Environmental Protection

Lake Sunapee Gets Funds to Prepare for Climate, Growth

The National Oceanic and Atmospheric Administration (NOAA) has awarded Syntectic International, LLC of Portland, Ore.; Antioch University New England of Keene, N.H.; and the Lake Sunapee Protective Association of Sunapee, N.H., and partners $243,000 to prepare the Lake Sunapee watershed for climate change and population growth.

The project partners hope to protect a vulnerable stormwater and drinking-water system and develop and disseminate practical and transferable information for safeguarding communities, as well as provide specific and reliable estimates of climate change impacts on the Lake Sunapee watershed. By developing a local-scale action protocol, the project team aims to maintain historic stormwater risk levels for the Lake Sunapee watershed and other communities facing significant impacts from climate change and population growth.

The interdisciplinary team includes lead investigator Latham Stack, chief executive officer of Syntectic International; Michael Simpson, Jim Gruber, and Colin Lawson of Antioch University New England; Robert Roseen, Ph.D., of the University of New Hampshire Stormwater Center; Thomas Crosslin from Climate Techniques of Portland, Ore.; and Robert Wood of the Lake Sunapee Protective Association. Adaptation expert Joel Smith with Stratus Consulting in Boulder, Colo., will also be a team member. Five of the eight researchers are either Antioch New England alumni or faculty.

The project, funded by the Climate Program Office of the National Oceanic and Atmospheric Administration, will focus on the lake Sunapee watershed area. This region is experiencing an unusual and ongoing period of extreme or record rainfalls that significantly diverge from the historical climate pattern. Previous studies by the team in New England found that, as a result of already changed rainfall patterns, portions of existing drainage systems are currently undersized.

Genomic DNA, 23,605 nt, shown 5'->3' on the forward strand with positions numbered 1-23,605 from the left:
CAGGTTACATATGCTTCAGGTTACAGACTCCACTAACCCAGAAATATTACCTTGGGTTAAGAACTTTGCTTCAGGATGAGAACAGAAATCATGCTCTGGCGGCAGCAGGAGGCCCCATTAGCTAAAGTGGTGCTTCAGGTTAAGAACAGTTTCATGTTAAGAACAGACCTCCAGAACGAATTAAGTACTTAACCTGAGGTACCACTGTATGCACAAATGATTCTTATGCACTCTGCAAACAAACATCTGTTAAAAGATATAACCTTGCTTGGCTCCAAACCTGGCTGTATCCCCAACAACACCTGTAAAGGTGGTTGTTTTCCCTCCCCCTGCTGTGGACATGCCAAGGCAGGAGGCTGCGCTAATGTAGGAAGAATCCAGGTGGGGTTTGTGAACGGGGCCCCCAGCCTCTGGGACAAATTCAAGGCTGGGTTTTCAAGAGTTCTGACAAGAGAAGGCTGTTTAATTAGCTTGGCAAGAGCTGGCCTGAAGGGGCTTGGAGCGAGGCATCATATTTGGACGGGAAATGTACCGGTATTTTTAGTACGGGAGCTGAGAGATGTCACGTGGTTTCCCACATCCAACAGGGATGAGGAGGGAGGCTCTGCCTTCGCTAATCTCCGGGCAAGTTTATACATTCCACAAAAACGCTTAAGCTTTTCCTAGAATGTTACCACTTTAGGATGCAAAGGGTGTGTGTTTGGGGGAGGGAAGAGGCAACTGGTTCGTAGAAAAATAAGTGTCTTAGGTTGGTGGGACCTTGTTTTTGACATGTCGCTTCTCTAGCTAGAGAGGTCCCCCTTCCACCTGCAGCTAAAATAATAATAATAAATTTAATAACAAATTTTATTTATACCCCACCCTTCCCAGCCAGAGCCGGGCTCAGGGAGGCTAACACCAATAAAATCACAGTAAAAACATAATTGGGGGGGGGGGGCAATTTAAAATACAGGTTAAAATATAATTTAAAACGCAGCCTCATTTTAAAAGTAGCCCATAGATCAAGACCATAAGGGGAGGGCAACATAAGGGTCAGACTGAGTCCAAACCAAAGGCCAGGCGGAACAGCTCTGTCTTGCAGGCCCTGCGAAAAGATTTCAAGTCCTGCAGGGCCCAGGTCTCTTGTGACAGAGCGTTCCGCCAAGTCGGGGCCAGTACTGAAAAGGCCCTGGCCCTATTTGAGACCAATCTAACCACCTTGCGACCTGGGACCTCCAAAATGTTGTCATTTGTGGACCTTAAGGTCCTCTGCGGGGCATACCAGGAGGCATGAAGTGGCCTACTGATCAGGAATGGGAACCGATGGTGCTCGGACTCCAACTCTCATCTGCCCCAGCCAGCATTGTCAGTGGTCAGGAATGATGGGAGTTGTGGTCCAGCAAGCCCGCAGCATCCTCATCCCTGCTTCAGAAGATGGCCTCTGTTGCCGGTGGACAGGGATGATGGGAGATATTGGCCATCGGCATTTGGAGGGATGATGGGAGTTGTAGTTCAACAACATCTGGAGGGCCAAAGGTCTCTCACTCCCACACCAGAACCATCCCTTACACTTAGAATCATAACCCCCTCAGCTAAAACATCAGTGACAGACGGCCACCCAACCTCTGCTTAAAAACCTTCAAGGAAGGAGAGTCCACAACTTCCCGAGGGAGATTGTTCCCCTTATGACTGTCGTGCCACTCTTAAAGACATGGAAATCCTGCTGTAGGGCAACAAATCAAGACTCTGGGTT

" recent="" experience="" and="" scientific="" studies="" are="" clear,"="" said stack.="" "storm="" patterns="" are="" worsening="" and="" it="" is="" no="" longer="" prudent="" to="" delay="" action.="" we="" will="" never="" have="" perfect="" science;="" however="" sufficient="" science="" is="" available="" now.="" this="" project="" will="" protect="" the="" community="" with="" adequately="" reliable,="" local-scale="" information="" to="" support="" informed="" decisions."="" by="" encouraging="" the="" participation="" of="" local="" stakeholders,="" the="" project="" will="" empower="" citizens="" to="" choose="" adaptation="" plans="" that="" are="" best="" for="" their="" towns.="" for="" example,="" low="" impact="" development="" methods="" can="" minimize="" runoff="" and="" significantly="" reduce="" the="" need="" for="" more="" expensive="" drainage="" system="" upgrades.="">

According to Michael Simpson, director of Antioch New England's Resource Management and Conservation master’s program, "The availability of reliable and economical solutions can make the difference between returning to historical protection levels, or continuing to expose people and assets to worsening hazards." Simpson explained that stormwater engineers and planners have always needed to cope with uncertainty and change, and the construction of water systems designed using best-available knowledge has always proceeded in parallel with the development of theory. "The past was not as certain as we like to think, and problems posed by population growth and climate change are actually not that different from previous challenges," said Simpson.

The project will be broadly transferable, according to Stack. The team hopes to catalyze similar work nationwide, reducing further loss of life and damage from worsening storms. By demonstrating a practical protocol for action, this study will provide urgently needed decision-support to leaders seeking to maintain historical protection levels in their communities.

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